[Python-Dev] Re: PEP 279

Guido van Rossum guido@python.org
Mon, 01 Apr 2002 23:05:52 -0500

After some more thinking about the name, I have two contenders left:
enumerate() and indexer().

Let me explain why I reject the others:

> iterindexed()-- five syllables is a mouthfull


> index()      -- nice verb but could be confused the .index() method


> indexed()    -- widely liked however adjectives should be avoided


> count()      -- direct and explicit but often used in other contexts

In particular, there's a list method by this name.  While that's in a
different namespace, I think the core language should be careful not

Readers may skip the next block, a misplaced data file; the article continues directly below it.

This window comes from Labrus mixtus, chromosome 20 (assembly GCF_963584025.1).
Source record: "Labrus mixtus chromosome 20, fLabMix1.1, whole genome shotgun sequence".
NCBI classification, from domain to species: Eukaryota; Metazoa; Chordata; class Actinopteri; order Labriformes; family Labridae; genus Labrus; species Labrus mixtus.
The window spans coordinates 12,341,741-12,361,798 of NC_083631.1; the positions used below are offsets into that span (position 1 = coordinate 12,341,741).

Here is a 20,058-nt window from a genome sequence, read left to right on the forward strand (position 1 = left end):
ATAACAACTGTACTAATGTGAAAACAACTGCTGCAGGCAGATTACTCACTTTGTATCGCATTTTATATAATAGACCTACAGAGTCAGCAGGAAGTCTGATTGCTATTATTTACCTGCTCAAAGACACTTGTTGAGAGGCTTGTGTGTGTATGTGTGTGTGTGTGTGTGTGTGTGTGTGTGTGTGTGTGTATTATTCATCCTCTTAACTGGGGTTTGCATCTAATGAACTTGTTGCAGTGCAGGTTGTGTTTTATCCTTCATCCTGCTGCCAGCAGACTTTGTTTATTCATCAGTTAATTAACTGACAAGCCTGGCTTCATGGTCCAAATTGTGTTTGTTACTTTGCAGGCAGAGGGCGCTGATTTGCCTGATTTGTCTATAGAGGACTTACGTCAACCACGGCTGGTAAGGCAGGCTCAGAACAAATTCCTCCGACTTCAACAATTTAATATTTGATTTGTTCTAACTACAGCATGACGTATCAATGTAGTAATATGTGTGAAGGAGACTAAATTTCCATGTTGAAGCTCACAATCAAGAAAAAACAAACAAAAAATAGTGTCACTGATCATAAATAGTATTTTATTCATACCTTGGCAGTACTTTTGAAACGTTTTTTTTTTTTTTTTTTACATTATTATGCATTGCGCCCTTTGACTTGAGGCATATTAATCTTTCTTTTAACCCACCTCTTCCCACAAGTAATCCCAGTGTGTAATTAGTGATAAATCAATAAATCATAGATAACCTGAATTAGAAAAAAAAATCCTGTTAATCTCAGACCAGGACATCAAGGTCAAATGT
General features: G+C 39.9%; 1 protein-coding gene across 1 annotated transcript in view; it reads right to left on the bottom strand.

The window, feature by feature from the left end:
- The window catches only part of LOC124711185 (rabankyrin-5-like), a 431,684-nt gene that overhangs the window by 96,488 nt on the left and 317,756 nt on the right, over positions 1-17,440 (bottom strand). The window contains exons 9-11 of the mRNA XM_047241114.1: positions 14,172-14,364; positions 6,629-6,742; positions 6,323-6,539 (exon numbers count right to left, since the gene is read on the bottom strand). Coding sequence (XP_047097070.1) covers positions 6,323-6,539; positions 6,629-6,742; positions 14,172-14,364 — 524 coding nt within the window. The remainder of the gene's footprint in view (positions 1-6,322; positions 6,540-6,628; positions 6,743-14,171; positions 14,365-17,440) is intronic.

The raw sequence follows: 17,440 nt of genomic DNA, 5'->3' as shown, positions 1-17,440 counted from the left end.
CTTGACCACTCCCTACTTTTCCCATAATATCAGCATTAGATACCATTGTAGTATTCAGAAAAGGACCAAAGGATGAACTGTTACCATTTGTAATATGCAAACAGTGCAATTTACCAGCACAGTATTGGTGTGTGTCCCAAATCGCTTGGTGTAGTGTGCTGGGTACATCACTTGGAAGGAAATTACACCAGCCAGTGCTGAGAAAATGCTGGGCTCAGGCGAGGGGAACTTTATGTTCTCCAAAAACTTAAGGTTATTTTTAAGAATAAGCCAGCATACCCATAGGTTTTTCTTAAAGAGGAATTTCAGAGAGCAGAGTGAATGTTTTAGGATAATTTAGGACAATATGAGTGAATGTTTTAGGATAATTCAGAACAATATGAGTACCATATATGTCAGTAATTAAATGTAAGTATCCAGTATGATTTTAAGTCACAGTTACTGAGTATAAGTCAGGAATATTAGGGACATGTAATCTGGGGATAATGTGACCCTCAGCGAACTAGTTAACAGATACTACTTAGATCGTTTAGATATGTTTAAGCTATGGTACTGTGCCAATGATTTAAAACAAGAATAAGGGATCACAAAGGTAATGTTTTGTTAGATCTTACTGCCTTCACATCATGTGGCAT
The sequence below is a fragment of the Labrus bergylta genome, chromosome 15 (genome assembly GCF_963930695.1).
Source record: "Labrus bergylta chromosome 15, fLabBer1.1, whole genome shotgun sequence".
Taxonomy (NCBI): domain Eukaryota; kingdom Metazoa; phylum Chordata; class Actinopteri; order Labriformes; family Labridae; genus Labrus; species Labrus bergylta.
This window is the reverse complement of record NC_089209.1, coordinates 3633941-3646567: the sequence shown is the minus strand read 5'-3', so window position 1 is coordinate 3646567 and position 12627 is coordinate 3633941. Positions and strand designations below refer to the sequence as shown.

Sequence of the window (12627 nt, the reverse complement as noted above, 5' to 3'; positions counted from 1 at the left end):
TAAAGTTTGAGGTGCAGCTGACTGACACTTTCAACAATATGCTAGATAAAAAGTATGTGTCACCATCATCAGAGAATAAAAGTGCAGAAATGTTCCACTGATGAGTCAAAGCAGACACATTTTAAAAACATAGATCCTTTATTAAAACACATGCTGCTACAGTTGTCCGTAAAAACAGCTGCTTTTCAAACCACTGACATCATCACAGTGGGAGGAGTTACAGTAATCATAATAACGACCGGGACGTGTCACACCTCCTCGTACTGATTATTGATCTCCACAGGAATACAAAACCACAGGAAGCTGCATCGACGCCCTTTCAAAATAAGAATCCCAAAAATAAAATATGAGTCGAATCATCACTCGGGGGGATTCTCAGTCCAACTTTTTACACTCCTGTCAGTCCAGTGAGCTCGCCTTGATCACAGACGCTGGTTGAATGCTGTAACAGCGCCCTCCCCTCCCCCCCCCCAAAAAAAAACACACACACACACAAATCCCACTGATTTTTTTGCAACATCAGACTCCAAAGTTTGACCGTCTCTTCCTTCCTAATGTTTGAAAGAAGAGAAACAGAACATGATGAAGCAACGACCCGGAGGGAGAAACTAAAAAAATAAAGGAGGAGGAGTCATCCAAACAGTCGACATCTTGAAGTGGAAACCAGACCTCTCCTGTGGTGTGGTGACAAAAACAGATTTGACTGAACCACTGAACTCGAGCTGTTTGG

to pile too many meanings on the same name.

> itercount()  -- direct, explicit and hated by more than one person

Did they explain why they hated it?  "Hate it" alone doesn't get much
credit in my book.

> iteritems()  -- already used by dictionaries for key:value pairs

Which is a downside to me.  The symmetry between (key:value) for
mappings and (index:value) for sequences seems appealing but quickly
becomes a problem, e.g. "for i in <list>" iterates over the values but
"for i in <dict>" iterates over the keys.

So now I'd like to choose between enumerate() and indexer().  Any
closing arguments?

--Guido van Rossum (home page: http://www.python.org/~guido/)